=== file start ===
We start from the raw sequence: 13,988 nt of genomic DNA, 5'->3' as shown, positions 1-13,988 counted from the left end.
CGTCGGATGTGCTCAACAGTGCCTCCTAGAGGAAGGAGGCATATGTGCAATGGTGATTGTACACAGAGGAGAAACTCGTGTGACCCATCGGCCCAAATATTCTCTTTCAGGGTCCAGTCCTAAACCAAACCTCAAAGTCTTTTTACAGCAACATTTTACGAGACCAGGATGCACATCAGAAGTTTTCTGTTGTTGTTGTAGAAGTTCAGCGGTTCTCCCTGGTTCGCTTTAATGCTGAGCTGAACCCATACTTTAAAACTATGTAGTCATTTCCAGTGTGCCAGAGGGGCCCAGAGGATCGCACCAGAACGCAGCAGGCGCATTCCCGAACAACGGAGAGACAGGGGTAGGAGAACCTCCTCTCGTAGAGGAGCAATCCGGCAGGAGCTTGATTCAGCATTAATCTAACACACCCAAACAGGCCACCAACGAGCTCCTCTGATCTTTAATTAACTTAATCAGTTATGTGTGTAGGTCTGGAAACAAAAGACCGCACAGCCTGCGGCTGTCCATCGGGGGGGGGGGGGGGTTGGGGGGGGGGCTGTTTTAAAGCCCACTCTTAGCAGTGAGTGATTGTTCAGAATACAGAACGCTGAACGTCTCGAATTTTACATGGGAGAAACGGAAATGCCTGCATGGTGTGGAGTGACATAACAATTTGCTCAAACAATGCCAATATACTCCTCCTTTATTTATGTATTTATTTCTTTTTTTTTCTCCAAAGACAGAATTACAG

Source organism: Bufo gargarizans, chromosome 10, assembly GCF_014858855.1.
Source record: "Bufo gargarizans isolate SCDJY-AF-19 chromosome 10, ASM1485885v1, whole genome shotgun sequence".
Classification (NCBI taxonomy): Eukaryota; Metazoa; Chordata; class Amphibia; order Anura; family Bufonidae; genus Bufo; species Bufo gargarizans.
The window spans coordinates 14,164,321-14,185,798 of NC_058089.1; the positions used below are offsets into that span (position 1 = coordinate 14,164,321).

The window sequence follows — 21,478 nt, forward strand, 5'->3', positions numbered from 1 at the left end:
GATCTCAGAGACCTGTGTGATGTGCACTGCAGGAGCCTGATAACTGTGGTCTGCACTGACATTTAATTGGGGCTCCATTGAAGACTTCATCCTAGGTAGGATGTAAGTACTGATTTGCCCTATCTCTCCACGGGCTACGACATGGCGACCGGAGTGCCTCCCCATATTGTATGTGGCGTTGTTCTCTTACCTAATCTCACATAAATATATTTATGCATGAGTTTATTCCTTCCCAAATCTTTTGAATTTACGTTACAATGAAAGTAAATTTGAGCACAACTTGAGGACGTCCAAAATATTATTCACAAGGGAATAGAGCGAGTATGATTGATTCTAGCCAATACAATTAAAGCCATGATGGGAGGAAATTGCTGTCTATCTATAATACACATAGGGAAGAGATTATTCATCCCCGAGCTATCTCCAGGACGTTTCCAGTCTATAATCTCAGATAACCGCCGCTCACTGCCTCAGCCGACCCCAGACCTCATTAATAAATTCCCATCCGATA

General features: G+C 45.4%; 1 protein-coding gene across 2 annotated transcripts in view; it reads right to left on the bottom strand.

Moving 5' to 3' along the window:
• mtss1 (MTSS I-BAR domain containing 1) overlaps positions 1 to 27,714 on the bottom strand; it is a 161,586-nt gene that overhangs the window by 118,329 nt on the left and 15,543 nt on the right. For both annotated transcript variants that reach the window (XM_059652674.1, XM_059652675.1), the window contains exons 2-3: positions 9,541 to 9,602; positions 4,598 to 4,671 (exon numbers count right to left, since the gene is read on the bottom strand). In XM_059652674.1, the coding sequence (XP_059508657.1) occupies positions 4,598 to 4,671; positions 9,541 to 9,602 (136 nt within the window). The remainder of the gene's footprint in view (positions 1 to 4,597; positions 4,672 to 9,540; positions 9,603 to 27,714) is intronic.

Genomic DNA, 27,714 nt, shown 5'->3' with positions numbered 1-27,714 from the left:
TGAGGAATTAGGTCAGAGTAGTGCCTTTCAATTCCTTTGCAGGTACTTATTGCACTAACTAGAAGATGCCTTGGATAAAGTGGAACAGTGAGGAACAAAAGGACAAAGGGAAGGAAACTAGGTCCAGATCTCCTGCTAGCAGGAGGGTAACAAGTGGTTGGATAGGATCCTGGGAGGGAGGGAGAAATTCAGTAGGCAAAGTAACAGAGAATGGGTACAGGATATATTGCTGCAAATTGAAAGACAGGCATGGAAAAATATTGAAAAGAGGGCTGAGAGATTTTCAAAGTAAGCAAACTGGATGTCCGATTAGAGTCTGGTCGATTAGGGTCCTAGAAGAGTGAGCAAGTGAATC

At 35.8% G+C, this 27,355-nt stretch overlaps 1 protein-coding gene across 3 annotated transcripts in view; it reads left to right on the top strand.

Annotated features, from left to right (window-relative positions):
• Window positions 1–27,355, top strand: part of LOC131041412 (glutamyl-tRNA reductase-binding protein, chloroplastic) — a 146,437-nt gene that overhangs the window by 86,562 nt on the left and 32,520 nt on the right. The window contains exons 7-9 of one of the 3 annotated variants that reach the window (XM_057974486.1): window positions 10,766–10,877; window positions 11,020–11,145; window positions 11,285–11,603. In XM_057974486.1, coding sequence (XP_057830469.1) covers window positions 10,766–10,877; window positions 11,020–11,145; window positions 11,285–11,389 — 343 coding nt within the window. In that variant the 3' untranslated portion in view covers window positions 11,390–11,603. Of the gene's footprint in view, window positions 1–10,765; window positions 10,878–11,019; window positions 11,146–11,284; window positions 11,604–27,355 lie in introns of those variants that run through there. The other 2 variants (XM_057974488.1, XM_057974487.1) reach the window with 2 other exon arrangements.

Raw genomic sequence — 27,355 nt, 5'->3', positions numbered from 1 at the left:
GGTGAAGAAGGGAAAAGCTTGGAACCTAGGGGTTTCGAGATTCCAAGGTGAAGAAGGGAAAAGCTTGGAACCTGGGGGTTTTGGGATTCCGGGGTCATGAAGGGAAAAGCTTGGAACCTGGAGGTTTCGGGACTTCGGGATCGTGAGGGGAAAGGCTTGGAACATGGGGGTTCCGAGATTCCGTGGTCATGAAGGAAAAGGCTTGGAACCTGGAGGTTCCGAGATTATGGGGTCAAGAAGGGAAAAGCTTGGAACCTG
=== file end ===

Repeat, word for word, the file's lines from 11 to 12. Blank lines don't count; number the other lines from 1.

• mtss1 (MTSS I-BAR domain containing 1) overlaps positions 1 to 27,714 on the bottom strand; it is a 161,586-nt gene that overhangs the window by 118,329 nt on the left and 15,543 nt on the right. For both annotated transcript variants that reach the window (XM_059652674.1, XM_059652675.1), the window contains exons 2-3: positions 9,541 to 9,602; positions 4,598 to 4,671 (exon numbers count right to left, since the gene is read on the bottom strand). In XM_059652674.1, the coding sequence (XP_059508657.1) occupies positions 4,598 to 4,671; positions 9,541 to 9,602 (136 nt within the window). The remainder of the gene's footprint in view (positions 1 to 4,597; positions 4,672 to 9,540; positions 9,603 to 27,714) is intronic.

Genomic DNA, 27,714 nt, shown 5'->3' with positions numbered 1-27,714 from the left: